A representative of a T-Mobile store in Fort Worth, Texas has filed a lawsuit against the company for gender discrimination after an HR team member inappropriately questioned her about having an OnlyFans account.
Caitlyn Stevens had been working at T-Mobile for nearly seven years when a male colleague became angry with her for how she handled a customer interaction, the complaint said. He approached her “in a physically aggressive manager”, forcing a colleague to intervene and prevent the man from beating her.
Stevens reported the incident to the store manager. Instead of punishing the male colleague who allegedly tried to hurt her, the manager moved Stevens to another location, according to the complaint. The location received less foot traffic, resulting in fewer sales for employees, Stevens says. “I didn’t think it was fair that I went to a slower location based on what had just happened,” she explained in an interview with The edge.
When Stevens filed a complaint with HR, a man on the team called her and began asking questions about her personal life, including “whether she had a sugar daddy and whether she had an OnlyFans account.” Stevens was shocked. “I immediately started crying,” she says The edge. “I told him I wasn’t comfortable and he kept asking the questions.”
According to Stevens, the male HR rep said “we heard you have an OnlyFans account, is that true?” Then he added: “We’ve heard that people have seen nude photos of you.”
Stevens says the questions felt offensive. “I felt sexually harassed, I felt uncomfortable,” she says. “The nature of the questions, when I literally report a physical attack, is not okay.”
Stevens’ attorney, Vincent White, a partner at White, Hilferty and Albanese, says the incident shows T-Mobile siding with Stevens’ male colleague over her. “T-Mobile chose to stand next to a man who had a history of workplace violence, over a woman who performed well at the company for seven years,” it said in a statement. “Caitlyn Stevens’ personal life had nothing to do with retail activities, while threatening co-workers with violence hinders the productivity and well-being of the entire workplace.”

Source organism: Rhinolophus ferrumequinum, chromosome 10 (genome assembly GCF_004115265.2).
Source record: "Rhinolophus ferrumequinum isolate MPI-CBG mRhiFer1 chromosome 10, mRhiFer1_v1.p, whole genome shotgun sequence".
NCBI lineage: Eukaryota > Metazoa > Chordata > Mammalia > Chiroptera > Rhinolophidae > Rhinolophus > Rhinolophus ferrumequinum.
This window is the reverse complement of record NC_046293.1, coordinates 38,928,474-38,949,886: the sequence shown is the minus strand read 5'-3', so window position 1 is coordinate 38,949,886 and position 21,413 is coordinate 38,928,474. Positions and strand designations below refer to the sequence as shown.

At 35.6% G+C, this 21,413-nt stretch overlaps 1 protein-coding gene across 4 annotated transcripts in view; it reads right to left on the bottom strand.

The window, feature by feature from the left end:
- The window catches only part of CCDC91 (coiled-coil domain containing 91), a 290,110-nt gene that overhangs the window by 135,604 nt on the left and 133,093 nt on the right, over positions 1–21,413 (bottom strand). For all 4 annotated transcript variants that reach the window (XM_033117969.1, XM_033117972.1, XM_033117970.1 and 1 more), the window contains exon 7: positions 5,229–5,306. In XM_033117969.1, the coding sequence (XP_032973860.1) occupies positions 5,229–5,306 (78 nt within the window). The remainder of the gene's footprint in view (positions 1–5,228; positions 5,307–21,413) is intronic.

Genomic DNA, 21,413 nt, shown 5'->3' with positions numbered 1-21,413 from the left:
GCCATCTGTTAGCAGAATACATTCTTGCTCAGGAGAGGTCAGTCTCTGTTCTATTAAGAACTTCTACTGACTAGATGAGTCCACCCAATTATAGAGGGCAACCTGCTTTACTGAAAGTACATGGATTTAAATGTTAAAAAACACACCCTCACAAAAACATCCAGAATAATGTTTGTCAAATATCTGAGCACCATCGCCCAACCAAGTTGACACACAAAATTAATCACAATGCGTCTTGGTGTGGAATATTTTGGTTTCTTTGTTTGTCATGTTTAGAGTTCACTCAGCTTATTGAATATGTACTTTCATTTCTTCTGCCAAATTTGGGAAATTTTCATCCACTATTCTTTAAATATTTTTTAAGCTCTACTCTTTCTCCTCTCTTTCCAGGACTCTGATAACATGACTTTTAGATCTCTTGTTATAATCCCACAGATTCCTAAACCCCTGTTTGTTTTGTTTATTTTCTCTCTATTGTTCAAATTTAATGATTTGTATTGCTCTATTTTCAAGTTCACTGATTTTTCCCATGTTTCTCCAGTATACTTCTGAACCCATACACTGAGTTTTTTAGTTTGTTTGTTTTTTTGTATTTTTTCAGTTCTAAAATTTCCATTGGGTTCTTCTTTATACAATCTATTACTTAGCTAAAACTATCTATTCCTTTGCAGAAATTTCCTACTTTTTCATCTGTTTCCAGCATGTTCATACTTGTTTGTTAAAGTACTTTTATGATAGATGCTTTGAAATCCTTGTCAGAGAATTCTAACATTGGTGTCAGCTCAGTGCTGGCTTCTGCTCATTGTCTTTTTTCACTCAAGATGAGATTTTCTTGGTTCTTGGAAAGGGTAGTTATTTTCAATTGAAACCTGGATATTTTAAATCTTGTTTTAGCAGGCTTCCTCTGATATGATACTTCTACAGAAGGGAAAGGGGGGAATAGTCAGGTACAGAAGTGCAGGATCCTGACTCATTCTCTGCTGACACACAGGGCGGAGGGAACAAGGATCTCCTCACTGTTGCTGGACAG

This is not the first time a woman has been shamed or retaliated for having an OnlyFans account. In April 2020, BuzzFeed News reported that an Indiana mechanic was fired from her job after her bosses found out she was doing amateur porn on OnlyFans outside of work. In December 2020, the New York Post tried to get an EMT making ends meet through OnlyFans (which is the New York Post tried to do failed – the publication was widely criticized for “someone was offended just for trying to make a living” according to rolling stone). The incidents indicate how far some companies will try to control the lives of their employees, while also refusing to pay people enough to allow them to maintain a single revenue stream.
Stevens turned down a settlement to talk about what happened. “I think she has taken a much more difficult path here, but she realizes that this is indicative of a broader trend that many women are facing and has a strong preference for changing the culture by telling her story,” says Ariella Steinhorn, founder of Lioness Strategies, a communications firm assisting in Stevens’ case.
Stevens has taken medical leave due to the stress of the situation.
T-Mobile did not immediately respond to a request for comment from The edge.